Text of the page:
Application security, Channel, Content

The State of Hadoop for Big Data Partners and Data Scientists

I just landed at Strata+Hadoop World in New York -- a major gathering of data scientists and information managers within the big data ecosystem. My mission: Determine the state of Hadoop for partners and data scientists.

Large IT consulting firms like Accenture and Deloitte are here. And boutique consultants are certainly navigating the show floor. But I sense the Hadoop wave won't reach SMB channel partners for another two years or so -- perhaps via public clouds rather than on-premises opportunities.

I'll be testing that hunch during a range of meetings today. I'll be sure to update this blog after each meeting, recapping the conversation for channel partners that are trying to wrap their arms around big data. I'll also be gathering enterprise-centric insights for Source Media's Information Management website.

Plus, public cloud providers like Google, Microsoft and Amazon are promoting a range of new Hadoop and big data tools. And on-premises equipment providers like Cisco Systems, EMC, IBM and others are striving to promote converged infrastructure (compute, storage, network) for big data Hadoop applications.

Check back every hour or so for some anecdotes and revelations from each meeting.

Meeting 1: MemSQL CEO Eric Frenkiel (pictured) and Chief Marketing Officer Gary Orenstein

The database-centric company just launched Streamliner, which allows customers to gather real-time data pipelines for real-time analysis. It works with Spark, though MemSQL is focused on a range of technologies beyond that open source option. An example customer: An energy company in Oklahoma is using Streamliner and MemSQL to monitor very expensive drill bits during the fracking process.  Drilling adjustments based on sensors that monitor the bit's performance, temperature and other real-time analytics -- can be made instantly.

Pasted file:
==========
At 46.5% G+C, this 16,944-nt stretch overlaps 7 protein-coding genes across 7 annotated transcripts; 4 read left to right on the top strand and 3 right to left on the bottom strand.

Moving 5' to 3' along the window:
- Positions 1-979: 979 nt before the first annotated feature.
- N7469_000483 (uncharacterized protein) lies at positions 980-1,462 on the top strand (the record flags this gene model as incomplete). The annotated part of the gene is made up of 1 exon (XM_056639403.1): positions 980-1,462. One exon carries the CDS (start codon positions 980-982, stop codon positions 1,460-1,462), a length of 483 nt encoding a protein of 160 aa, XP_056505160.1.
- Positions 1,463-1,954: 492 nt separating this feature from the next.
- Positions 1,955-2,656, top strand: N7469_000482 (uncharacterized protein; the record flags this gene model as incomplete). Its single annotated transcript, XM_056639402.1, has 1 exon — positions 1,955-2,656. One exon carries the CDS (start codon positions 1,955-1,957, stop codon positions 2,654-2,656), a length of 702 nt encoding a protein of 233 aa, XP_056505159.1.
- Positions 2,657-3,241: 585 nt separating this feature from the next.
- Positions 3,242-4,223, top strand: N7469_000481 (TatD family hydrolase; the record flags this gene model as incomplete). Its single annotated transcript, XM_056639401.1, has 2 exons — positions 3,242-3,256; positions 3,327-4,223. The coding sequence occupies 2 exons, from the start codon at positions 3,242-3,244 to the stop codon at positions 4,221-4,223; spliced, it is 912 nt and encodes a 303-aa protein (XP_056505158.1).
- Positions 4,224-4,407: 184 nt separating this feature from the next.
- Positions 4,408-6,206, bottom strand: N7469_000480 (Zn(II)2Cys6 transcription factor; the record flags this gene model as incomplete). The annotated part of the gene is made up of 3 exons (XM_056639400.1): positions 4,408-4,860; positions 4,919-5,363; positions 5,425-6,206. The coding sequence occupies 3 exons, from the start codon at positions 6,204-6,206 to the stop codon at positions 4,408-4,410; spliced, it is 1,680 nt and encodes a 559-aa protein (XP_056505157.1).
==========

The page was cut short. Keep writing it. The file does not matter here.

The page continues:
MemSQL Partner Strategy: MemSQL launched in 2011, emerged from stealth mode in 2013, and now has about 70 employees. The company is already working with a range of partners and OEMs, and expects to launch a formalized partner program in 2016 for ISVs, VARs and more. Partner opportunities cut across three areas -- first, migrating Oracle and Microsoft SQL Server customers to MemSQL for improved scalability; second, overhauling existing Data Warehouses with MemSQL; and third, new big-data applications that require real-time performance, the company asserts.

"The beauty of our technology is it doesn’t require you to go get a certification; the administration of the database is very simple. Anyone who is familiar with Oracle or SQL Server will understand MemSQL in no time," said Frenkiel.

Partners can try MemSQL's free community version to get started, and a MemSQL Ops management dashboard allows MSPs to manage database clusters.

Next Page: Trifacta

Meeting 2: Trifacta Co-founder and CTO Sean Kandel, VP of Marketing Joe Scheuermann and Director of Product Marketing Will Davis.

The company's focus is simply explained: Before you can effectively analyze data and perform analytics -- you need to prepare the data, weed out or fix anomaly information (was a phone number field filled with a zip code?), and ultimately enrich the data. Or, you may need to combine and cleanse data from multiple sources.